Biologists from the Royal Netherlands Institute for Sea Research have demonstrated that desert dust promotes the growth of algae. Scientists had already assumed that the iron in desert dust stimulated algal growth, but this has now been demonstrated for the first time. The researchers have published their findings in the December issue of the Journal of Phycology.
The biologists cultured two species of diatoms in seawater originating from the iron-depleted Southern Ocean, the sea around the South Pole. The algae were supplied with dust from a desert in Mauritania and a desert in Namibia. The growth of algae which received a lot of dust was compared with that of algae which received little or no dust.
Algae that received desert dust grew considerably better than algae which did not. The researchers also discovered that algae grew less well on desert dust from Mauritania than desert dust from Namibia.
As well as establishing how much iron the dust contained, the researchers also discovered that the algae could only utilise a limited part of the dissolved iron. This was established by culturing the algae in seawater without dust, but with different concentrations of dissolved iron. The researchers could then compare the growth of the algae that received a known quantity of iron with that of the algae which grew on dust.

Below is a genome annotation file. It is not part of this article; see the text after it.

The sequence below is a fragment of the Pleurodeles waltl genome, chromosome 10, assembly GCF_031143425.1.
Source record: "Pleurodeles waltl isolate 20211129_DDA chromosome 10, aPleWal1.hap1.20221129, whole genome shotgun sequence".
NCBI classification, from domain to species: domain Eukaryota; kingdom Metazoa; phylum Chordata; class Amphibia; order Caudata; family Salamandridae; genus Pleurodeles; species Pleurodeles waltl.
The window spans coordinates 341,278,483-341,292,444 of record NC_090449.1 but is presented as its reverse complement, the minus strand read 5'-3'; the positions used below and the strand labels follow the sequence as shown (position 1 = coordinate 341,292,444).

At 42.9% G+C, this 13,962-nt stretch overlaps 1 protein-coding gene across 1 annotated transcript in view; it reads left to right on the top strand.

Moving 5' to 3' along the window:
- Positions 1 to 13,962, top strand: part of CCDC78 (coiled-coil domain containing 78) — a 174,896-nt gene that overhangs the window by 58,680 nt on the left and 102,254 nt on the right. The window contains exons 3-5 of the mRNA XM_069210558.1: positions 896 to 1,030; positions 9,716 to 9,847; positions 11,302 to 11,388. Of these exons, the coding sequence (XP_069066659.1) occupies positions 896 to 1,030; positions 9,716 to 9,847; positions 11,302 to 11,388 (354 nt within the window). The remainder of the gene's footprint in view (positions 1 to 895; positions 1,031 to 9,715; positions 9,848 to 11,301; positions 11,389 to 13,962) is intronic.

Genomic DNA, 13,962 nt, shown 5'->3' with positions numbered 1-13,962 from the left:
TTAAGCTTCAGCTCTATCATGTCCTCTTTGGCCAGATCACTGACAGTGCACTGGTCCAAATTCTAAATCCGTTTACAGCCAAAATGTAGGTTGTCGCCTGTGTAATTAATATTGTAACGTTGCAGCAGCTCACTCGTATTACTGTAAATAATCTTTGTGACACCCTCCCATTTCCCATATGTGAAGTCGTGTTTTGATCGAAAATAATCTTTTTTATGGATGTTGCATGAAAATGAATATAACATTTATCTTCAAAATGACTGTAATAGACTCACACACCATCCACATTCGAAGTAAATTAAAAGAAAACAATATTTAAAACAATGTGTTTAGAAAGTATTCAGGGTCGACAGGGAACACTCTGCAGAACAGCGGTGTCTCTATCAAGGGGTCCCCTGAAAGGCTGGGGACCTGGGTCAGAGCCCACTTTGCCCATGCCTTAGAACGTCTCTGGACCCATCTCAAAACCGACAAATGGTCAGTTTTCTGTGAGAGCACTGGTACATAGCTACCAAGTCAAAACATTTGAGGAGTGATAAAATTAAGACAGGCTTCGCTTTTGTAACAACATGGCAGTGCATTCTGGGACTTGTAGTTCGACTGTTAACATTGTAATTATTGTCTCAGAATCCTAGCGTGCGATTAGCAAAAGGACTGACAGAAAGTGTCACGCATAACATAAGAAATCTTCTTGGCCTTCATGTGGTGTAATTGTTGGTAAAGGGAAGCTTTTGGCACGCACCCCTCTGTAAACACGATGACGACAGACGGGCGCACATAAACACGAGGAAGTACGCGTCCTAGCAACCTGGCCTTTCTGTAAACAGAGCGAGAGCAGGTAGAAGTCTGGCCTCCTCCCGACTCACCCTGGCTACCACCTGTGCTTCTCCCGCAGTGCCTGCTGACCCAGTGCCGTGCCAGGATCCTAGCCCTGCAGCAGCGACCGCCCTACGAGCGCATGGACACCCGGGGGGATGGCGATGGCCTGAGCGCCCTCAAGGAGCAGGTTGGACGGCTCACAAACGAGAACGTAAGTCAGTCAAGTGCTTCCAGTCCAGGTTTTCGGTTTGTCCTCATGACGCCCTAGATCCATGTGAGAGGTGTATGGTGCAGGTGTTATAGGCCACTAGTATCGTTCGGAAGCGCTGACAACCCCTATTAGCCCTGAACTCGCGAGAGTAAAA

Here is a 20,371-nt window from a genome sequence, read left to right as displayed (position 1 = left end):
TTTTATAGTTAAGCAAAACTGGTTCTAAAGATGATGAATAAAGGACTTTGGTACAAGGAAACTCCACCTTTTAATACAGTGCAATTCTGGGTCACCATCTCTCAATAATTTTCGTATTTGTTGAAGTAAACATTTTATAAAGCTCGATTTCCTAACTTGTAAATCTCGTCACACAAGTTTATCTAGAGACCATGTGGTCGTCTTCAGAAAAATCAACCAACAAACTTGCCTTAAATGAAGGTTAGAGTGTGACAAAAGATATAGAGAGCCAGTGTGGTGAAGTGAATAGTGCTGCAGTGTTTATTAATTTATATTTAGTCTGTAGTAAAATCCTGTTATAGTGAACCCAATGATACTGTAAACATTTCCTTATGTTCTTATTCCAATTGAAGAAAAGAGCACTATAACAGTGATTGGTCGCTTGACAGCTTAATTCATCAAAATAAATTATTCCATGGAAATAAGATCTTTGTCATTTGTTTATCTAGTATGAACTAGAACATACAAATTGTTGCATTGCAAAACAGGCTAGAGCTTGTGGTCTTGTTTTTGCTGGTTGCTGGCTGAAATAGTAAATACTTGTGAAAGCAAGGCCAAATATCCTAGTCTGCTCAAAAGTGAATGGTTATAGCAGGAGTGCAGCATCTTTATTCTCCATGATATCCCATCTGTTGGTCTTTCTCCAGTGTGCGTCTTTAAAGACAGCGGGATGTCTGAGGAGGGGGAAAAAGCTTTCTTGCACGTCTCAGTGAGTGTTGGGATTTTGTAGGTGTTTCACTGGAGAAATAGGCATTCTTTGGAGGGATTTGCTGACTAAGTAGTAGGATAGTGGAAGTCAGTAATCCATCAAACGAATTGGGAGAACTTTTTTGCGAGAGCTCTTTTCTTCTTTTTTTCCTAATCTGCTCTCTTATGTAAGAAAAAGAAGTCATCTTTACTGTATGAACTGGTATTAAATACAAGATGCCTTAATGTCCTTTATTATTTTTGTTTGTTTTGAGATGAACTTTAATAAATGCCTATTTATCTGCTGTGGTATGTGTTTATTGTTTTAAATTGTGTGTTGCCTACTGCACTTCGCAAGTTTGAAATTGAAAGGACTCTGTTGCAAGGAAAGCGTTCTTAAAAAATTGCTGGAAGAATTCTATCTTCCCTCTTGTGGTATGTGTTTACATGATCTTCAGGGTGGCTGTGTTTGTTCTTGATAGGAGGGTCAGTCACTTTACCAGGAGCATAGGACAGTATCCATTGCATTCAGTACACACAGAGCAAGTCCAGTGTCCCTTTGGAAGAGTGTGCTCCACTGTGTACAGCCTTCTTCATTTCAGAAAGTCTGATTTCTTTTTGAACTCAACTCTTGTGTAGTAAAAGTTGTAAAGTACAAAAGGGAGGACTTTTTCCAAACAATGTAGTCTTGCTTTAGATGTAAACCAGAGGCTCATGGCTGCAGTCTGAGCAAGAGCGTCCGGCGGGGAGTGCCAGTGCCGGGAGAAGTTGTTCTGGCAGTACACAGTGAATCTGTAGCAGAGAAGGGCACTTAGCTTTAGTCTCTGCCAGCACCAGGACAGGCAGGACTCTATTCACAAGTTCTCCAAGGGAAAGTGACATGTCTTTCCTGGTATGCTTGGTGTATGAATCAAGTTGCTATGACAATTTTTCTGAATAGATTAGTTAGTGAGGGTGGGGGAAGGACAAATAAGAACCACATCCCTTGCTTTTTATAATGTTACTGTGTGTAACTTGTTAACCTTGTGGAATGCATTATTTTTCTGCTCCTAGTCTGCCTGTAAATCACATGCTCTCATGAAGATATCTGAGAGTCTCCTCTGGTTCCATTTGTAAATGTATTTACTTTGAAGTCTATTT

The researchers will use the laboratory results to predict how algae in the ocean respond to desert dust. The data obtained from these predictions will contribute to knowledge about the further development of the greenhouse effect, because algae absorb the greenhouse gas carbon dioxide and in so doing slow down the warming up of the Earth.
The above post is reprinted from materials provided by Netherlands Organization For Scientific Research. Note: Content may be edited for style and length.
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